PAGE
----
Residents at the Baby Jesus of Prague Orphanage in Port-au-Prince, Haiti, unload supplies purchased by West Shore volunteers after Hurricane Matthew. (Katherine Engqvist/News Gazette staff)

B.C. volunteers plan to step up in Haiti despite Trump’s alleged remarks

Support for Haitian orphans continues

During a week in which the world was talking about the racist comments allegedly made by U.S. President Donald Trump, in which he targeted the nation of Haiti, one Langford resident was speaking to the local Rotary Club about Haiti, and doing his best to help that island nation.

It was eight years ago almost to the day, that Langford Mayor Stew Young called then-Fire Chief Bob Beckett and put into motion an effort that would see Beckett and a team of firefighters and RCMP members from the West Shore travel to Haiti in the wake of the devastating 2010 earthquake.

When they arrived, they discovered the Baby Jesus of Prague Orphanage had been destroyed and the 50 children who had been housed there were in danger of returning to the streets and were sleeping on the ground without food or water.

Efforts were launched in Langford and more than $250,000 was raised to rebuild that orphanage and ensure the long-term sustainability of the facility.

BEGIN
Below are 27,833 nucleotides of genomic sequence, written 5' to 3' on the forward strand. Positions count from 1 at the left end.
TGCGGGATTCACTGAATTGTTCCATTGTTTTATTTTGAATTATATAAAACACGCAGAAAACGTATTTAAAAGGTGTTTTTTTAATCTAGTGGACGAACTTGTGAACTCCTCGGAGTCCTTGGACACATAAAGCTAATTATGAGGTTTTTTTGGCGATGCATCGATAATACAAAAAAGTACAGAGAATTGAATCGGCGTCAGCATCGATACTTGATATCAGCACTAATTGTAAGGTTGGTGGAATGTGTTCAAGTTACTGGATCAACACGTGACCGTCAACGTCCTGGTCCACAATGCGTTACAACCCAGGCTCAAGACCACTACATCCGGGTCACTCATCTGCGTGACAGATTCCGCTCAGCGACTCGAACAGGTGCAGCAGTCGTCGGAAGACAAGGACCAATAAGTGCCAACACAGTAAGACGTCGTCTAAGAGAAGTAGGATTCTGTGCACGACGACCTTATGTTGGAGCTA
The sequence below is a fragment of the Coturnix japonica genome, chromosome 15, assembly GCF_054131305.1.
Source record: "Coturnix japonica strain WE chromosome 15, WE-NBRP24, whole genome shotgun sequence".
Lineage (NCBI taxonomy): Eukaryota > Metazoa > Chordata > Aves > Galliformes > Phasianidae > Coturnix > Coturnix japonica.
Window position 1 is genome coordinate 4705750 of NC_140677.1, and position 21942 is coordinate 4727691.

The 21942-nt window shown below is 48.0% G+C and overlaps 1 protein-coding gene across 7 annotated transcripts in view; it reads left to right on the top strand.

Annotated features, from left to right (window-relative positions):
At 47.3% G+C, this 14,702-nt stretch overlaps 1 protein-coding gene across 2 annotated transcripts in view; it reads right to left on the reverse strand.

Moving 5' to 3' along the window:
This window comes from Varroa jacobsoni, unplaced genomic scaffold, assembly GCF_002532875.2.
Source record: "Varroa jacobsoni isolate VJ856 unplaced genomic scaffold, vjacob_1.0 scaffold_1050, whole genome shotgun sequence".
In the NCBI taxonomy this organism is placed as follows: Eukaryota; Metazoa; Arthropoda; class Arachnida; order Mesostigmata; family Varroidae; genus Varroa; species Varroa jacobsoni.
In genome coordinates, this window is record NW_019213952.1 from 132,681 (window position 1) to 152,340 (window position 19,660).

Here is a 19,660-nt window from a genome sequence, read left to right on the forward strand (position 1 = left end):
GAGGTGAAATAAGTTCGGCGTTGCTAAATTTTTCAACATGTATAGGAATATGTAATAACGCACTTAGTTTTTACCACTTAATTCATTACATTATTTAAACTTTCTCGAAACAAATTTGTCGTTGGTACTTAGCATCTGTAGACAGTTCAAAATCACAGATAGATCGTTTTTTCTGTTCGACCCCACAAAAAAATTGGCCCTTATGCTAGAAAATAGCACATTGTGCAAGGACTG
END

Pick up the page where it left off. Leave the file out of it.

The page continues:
The City continues to support that orphanage, funding the facility’s administrative costs, according to Beckett.

RELATED: On the Ground in Haiti: The team going down

“In 2013 a Quebec Provincial Police officer identified another orphanage, Divine Hands Orphanage, that was in similar need and we got to work on the project to rebuild and support that facility,” Beckett explained.

Both orphanages also received support from the Westshore Sunrise Rotary Club, which combined forces with another club last year to form the Rotary Club of West Shore.

“These are proud people who, despite more hardships than we can imagine, continue to live with dignity. You see parents who have virtually nothing, but when they send their children to school they are clean as a whistle and their clothes are spotless. They could teach us something about strength and dignity.”